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Bus on cameras may hold drivers accountable

Emma Stansbury, Distrubition Reporter

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Photo by Emma Stansbury
Children frequently have to get on and off the school buses. The school buses are all lined up and ready to begin their journey to drive children home safely. A new bill in congress is being debated on currently to put cameras on the school buses.

A controversial topic including the safely of children throughout the country is up for discussion. A new law might pass for school bus stop signs to have cameras placed on them, to catch everyone running them. Cameras should not be placed on school bus stop signs because they will only hold people accountable, not ensure the safety of children.

The stop signs placed on school buses is to ensure children safety. The government is discussing putting cameras on these stop signs to hopefully help prevent passing cars from running through the stop signs and prevent accidents, including children. Cameras should not be placed on these stop signs for the reason that catching people is all for the money.

The current law against running a school bus stop sign in the U.S. is illegal to run school bus stop signs and can lead to many differs consequences. A vehicle owner that breaks the law will pay a fine of $500 to $1,200. The driver may also get up to 120 days with their license suspended.

If cameras were to be placed on stop signs, “It will hold people accountable,” junior Zeck Montgermery explained.

There are many recent accidents because of this current problem. Kare 11 says there were six accidents in three days, which led to children being hospitalized. A seven year old child suffered facial injuries in Pennsylvania, says the United States department of transportation.

Putting cameras on stop “are necessary, especially because it is the safety of many kids, not just one or two, even that would be just as important. the amount of kids and the amount of times this happens is too much,” junior Maddie Wittington said.

American drivers illegally passed school buses more than 13 million times last year. Kare 11 says on average, roughly eight kids a year are killed by drivers who ignore school bus stop signs.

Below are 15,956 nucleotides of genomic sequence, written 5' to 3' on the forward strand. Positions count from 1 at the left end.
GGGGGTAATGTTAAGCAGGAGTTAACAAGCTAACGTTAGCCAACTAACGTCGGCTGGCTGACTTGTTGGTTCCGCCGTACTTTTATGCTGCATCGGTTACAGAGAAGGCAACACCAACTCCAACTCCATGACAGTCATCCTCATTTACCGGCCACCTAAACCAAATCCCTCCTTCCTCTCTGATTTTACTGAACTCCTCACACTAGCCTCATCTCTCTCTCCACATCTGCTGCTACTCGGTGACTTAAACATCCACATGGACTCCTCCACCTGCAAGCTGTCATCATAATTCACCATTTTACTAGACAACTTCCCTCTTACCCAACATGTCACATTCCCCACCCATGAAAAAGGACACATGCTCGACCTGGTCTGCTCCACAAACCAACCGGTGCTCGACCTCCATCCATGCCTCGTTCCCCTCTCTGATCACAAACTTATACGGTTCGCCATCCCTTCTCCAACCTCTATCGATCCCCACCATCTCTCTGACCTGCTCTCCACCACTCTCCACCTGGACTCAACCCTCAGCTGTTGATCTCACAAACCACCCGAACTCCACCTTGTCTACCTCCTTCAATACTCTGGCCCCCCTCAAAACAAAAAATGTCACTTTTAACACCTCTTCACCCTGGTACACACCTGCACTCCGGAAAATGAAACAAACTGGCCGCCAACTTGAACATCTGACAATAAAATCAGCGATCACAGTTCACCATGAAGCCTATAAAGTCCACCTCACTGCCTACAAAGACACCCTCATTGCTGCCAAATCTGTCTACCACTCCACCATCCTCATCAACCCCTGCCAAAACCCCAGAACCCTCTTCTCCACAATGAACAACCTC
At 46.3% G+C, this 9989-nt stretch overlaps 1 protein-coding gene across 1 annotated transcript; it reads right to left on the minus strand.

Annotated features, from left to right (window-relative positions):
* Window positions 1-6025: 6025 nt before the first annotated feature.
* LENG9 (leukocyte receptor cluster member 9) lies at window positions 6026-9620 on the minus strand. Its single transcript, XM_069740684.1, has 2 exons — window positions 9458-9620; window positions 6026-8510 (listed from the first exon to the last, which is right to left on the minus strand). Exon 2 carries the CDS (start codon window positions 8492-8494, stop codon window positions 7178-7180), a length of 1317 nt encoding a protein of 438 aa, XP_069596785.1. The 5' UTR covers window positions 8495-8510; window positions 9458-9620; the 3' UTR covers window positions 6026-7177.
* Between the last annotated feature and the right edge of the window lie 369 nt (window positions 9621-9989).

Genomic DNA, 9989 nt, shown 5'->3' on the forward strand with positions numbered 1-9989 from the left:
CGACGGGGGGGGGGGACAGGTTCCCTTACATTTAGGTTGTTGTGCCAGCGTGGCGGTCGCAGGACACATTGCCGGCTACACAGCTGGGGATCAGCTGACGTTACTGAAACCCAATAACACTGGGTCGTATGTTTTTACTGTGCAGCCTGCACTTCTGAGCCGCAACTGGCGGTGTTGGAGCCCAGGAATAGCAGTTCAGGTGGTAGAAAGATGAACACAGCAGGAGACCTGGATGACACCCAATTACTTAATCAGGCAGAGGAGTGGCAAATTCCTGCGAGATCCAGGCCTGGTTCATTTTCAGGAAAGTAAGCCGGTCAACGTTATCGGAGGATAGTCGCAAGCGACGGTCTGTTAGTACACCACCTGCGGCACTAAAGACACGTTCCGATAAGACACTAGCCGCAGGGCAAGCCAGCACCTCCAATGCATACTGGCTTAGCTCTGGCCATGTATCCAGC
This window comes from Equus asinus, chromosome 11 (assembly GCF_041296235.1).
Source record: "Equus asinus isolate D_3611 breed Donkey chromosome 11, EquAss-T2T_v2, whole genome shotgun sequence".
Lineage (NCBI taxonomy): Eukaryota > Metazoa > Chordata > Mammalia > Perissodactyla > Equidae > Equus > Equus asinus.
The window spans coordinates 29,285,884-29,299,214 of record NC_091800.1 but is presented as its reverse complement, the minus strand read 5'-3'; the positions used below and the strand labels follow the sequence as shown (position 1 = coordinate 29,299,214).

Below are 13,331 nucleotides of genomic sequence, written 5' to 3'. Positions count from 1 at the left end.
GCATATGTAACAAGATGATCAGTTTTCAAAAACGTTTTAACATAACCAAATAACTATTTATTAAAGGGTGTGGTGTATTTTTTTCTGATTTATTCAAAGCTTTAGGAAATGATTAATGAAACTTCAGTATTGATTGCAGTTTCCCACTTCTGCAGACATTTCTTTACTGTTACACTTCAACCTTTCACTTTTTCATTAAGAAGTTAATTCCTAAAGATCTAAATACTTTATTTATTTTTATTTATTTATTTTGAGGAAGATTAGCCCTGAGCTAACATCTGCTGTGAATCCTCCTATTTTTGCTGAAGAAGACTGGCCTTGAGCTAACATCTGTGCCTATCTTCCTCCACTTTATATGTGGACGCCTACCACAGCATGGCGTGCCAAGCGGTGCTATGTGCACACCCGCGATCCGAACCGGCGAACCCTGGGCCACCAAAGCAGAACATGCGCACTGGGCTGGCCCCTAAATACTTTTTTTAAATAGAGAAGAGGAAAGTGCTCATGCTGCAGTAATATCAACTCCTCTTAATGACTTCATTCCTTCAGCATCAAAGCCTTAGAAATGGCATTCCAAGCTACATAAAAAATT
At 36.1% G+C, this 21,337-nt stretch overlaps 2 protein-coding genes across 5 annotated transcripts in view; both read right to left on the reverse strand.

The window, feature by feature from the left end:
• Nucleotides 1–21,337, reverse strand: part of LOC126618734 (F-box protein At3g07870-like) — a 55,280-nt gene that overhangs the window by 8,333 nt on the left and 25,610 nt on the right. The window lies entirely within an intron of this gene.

“It will definitely make people think twice about it,” Wittington explained.

It will take a little bit of time in order for things to change, but I think it could be a step in the right direction.”

— Sara Biremaier

Fifteen states allow cameras to be mounted outside school buses to record vehicle owners illegally passing. Within four months, more than 6,600 vehicle owners have received citations for violating the law.

“It will take a little bit of time in order for things to change, but I think it could be a step in the right direction,” math teacher Sara Biremaier explained.

People are against the idea because they think the government is just trying to make more money by giving out a mass number of citations. Americans believe the purpose is not to keep children safe, but for profit.

“There are a lot of people against it, probably because they’re the ones doing it,” Wittington explained.

The tragedy of children getting hurt may be solved one day, but cameras are not the solution. The cameras will only hold people accountable, and allow the government the make money. The cameras might lower the number of injuries will lower, but not be fully stopped.

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About the Writer
Emma Stansbury, Distribution Reporter

My name is Emma Stansbury I am a junior and I am a distribution reporter for the SJHS pony express. I like to play volleyball for fun with my friends....

1 Comment

One Response to “Bus on cameras may hold drivers accountable”

  1. Bob on March 8th, 2019 11:52 am

    Illegal bus passing is rare and school buses are very safe. Still, they make stop-arm extenders to block the next lane. One state’s law requires stopping for buses on intersecting roads, which you may not see, and you may not be able to safely stop. Lights are not angled sideways either. That law needs to change. Real problem is bus drivers running the kids over.

    Another issue is bus laws need to be the same nationwide, which is confusing. Also strange configurations of roads creates confusion, as you may not be sure if you need to stop, may not see bus, and may not be able to safely stop. We are not talking about only 2-lane rural roads here.

    Need a minimal yellow duration, but do NOT need stop-arm cameras.

    Check out the National Motorists Association.

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